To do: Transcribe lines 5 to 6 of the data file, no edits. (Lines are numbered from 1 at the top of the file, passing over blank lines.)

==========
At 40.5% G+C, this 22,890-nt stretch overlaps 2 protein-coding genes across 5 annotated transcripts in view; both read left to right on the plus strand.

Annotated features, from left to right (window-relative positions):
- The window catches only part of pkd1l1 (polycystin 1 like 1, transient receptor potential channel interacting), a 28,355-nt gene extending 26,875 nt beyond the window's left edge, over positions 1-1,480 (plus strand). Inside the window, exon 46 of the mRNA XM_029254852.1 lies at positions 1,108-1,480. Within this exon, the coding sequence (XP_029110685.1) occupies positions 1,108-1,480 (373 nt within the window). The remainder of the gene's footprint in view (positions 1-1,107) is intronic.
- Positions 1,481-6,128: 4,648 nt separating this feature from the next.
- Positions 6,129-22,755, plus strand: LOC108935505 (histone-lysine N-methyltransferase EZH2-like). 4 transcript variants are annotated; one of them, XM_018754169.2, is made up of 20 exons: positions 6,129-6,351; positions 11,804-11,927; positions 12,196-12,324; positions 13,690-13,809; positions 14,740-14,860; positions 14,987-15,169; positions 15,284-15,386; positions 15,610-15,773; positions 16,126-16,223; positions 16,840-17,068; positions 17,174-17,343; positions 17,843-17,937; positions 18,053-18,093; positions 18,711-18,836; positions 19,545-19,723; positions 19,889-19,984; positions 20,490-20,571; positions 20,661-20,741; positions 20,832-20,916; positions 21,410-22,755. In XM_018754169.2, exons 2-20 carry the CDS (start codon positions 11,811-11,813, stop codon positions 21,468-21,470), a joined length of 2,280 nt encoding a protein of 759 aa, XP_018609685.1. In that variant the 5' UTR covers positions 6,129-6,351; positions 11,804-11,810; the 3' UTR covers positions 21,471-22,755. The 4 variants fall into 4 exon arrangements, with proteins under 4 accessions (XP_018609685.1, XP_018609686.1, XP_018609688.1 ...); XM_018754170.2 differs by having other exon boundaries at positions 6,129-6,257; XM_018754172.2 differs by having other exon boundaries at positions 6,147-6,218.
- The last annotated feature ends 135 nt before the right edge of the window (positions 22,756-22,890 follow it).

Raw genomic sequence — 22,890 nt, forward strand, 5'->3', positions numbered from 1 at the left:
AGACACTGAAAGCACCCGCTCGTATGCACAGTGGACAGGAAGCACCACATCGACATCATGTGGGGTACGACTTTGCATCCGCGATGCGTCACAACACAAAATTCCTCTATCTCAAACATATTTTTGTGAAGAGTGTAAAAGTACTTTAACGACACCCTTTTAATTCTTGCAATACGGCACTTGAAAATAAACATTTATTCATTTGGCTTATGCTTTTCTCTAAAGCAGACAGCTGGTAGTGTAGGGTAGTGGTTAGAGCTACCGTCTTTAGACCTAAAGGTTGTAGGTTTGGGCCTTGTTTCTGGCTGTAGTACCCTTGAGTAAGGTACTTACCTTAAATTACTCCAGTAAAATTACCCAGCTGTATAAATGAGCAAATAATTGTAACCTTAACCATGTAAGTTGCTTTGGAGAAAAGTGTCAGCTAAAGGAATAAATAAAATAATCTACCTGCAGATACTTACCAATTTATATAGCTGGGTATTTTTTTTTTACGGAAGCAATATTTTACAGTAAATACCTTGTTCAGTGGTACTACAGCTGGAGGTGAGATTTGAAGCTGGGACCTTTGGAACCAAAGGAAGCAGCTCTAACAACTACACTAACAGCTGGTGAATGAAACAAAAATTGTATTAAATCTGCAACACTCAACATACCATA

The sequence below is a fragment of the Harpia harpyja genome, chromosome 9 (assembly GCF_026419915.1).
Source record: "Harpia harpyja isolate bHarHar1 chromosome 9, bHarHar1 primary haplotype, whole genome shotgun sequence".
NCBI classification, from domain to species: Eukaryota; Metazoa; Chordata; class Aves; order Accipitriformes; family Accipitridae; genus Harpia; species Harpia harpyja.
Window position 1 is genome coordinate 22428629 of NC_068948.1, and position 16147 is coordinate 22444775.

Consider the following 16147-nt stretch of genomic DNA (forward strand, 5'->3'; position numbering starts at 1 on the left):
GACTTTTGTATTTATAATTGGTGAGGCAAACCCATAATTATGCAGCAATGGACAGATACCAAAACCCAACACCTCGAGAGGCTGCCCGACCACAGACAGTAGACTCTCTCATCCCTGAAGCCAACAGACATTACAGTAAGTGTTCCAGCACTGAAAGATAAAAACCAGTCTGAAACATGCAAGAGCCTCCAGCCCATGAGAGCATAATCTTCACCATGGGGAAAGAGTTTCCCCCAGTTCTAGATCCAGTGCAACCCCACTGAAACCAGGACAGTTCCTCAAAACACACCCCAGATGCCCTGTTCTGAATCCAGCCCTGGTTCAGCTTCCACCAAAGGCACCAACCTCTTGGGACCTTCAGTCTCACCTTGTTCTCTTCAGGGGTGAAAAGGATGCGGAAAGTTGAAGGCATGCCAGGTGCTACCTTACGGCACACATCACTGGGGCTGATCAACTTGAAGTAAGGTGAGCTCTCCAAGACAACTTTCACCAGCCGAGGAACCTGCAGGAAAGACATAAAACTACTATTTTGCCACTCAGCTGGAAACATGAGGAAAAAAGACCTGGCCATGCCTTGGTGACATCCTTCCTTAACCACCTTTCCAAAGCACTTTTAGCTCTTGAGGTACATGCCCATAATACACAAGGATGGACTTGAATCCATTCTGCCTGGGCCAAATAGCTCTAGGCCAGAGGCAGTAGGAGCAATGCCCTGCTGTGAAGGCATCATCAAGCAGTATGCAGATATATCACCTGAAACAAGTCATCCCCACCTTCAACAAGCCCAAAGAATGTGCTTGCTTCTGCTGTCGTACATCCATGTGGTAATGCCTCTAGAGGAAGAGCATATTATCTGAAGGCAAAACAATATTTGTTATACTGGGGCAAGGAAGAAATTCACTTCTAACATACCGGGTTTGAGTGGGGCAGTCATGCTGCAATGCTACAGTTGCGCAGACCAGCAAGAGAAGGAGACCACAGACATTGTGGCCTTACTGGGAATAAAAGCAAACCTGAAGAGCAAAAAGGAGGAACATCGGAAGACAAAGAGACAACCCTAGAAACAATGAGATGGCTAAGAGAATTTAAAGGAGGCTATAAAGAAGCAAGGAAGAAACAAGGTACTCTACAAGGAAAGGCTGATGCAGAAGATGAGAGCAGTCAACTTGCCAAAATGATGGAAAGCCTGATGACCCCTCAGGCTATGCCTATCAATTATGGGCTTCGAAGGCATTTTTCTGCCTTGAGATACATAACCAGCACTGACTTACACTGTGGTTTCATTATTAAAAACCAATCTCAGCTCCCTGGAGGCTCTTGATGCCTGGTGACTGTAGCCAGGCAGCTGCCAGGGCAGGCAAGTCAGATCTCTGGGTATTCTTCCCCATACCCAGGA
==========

- Positions 6,129-22,755, plus strand: LOC108935505 (histone-lysine N-methyltransferase EZH2-like). 4 transcript variants are annotated; one of them, XM_018754169.2, is made up of 20 exons: positions 6,129-6,351; positions 11,804-11,927; positions 12,196-12,324; positions 13,690-13,809; positions 14,740-14,860; positions 14,987-15,169; positions 15,284-15,386; positions 15,610-15,773; positions 16,126-16,223; positions 16,840-17,068; positions 17,174-17,343; positions 17,843-17,937; positions 18,053-18,093; positions 18,711-18,836; positions 19,545-19,723; positions 19,889-19,984; positions 20,490-20,571; positions 20,661-20,741; positions 20,832-20,916; positions 21,410-22,755. In XM_018754169.2, exons 2-20 carry the CDS (start codon positions 11,811-11,813, stop codon positions 21,468-21,470), a joined length of 2,280 nt encoding a protein of 759 aa, XP_018609685.1. In that variant the 5' UTR covers positions 6,129-6,351; positions 11,804-11,810; the 3' UTR covers positions 21,471-22,755. The 4 variants fall into 4 exon arrangements, with proteins under 4 accessions (XP_018609685.1, XP_018609686.1, XP_018609688.1 ...); XM_018754170.2 differs by having other exon boundaries at positions 6,129-6,257; XM_018754172.2 differs by having other exon boundaries at positions 6,147-6,218.
- The last annotated feature ends 135 nt before the right edge of the window (positions 22,756-22,890 follow it).